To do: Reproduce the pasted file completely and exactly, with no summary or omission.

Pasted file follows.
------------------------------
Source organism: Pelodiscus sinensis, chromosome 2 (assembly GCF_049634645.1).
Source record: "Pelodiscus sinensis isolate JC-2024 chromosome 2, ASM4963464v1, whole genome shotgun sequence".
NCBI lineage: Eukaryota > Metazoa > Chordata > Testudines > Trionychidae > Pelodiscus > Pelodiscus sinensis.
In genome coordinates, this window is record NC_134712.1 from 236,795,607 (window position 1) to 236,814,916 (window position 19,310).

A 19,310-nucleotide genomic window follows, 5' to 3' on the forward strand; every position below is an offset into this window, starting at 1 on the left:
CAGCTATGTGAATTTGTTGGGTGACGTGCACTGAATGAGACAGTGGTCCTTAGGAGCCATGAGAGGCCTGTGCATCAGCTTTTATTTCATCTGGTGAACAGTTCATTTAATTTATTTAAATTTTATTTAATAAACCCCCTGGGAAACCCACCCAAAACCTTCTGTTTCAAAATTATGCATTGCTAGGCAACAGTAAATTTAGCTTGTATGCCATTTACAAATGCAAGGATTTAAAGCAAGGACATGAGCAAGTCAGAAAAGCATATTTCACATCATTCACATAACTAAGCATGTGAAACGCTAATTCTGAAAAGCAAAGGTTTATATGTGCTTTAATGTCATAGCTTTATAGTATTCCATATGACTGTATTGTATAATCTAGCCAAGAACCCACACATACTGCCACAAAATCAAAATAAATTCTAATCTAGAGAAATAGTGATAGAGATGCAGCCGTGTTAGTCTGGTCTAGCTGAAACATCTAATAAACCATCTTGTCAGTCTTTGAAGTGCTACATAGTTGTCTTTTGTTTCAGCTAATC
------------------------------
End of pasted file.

Source organism: Pelodiscus sinensis, chromosome 2 (assembly GCF_049634645.1).
Source record: "Pelodiscus sinensis isolate JC-2024 chromosome 2, ASM4963464v1, whole genome shotgun sequence".
NCBI lineage: Eukaryota > Metazoa > Chordata > Testudines > Trionychidae > Pelodiscus > Pelodiscus sinensis.
In genome coordinates, this window is record NC_134712.1 from 236,795,607 (window position 1) to 236,814,916 (window position 19,310).

A 19,310-nucleotide genomic window follows, 5' to 3' on the forward strand; every position below is an offset into this window, starting at 1 on the left:
CAGCTATGTGAATTTGTTGGGTGACGTGCACTGAATGAGACAGTGGTCCTTAGGAGCCATGAGAGGCCTGTGCATCAGCTTTTATTTCATCTGGTGAACAGTTCATTTAATTTATTTAAATTTTATTTAATAAACCCCCTGGGAAACCCACCCAAAACCTTCTGTTTCAAAATTATGCATTGCTAGGCAACAGTAAATTTAGCTTGTATGCCATTTACAAATGCAAGGATTTAAAGCAAGGACATGAGCAAGTCAGAAAAGCATATTTCACATCATTCACATAACTAAGCATGTGAAACGCTAATTCTGAAAAGCAAAGGTTTATATGTGCTTTAATGTCATAGCTTTATAGTATTCCATATGACTGTATTGTATAATCTAGCCAAGAACCCACACATACTGCCACAAAATCAAAATAAATTCTAATCTAGAGAAATAGTGATAGAGATGCAGCCGTGTTAGTCTGGTCTAGCTGAAACATCTAATAAACCATCTTGTCAGTCTTTGAAGTGCTACATAGTTGTCTTTTGTTTCAGCTAATC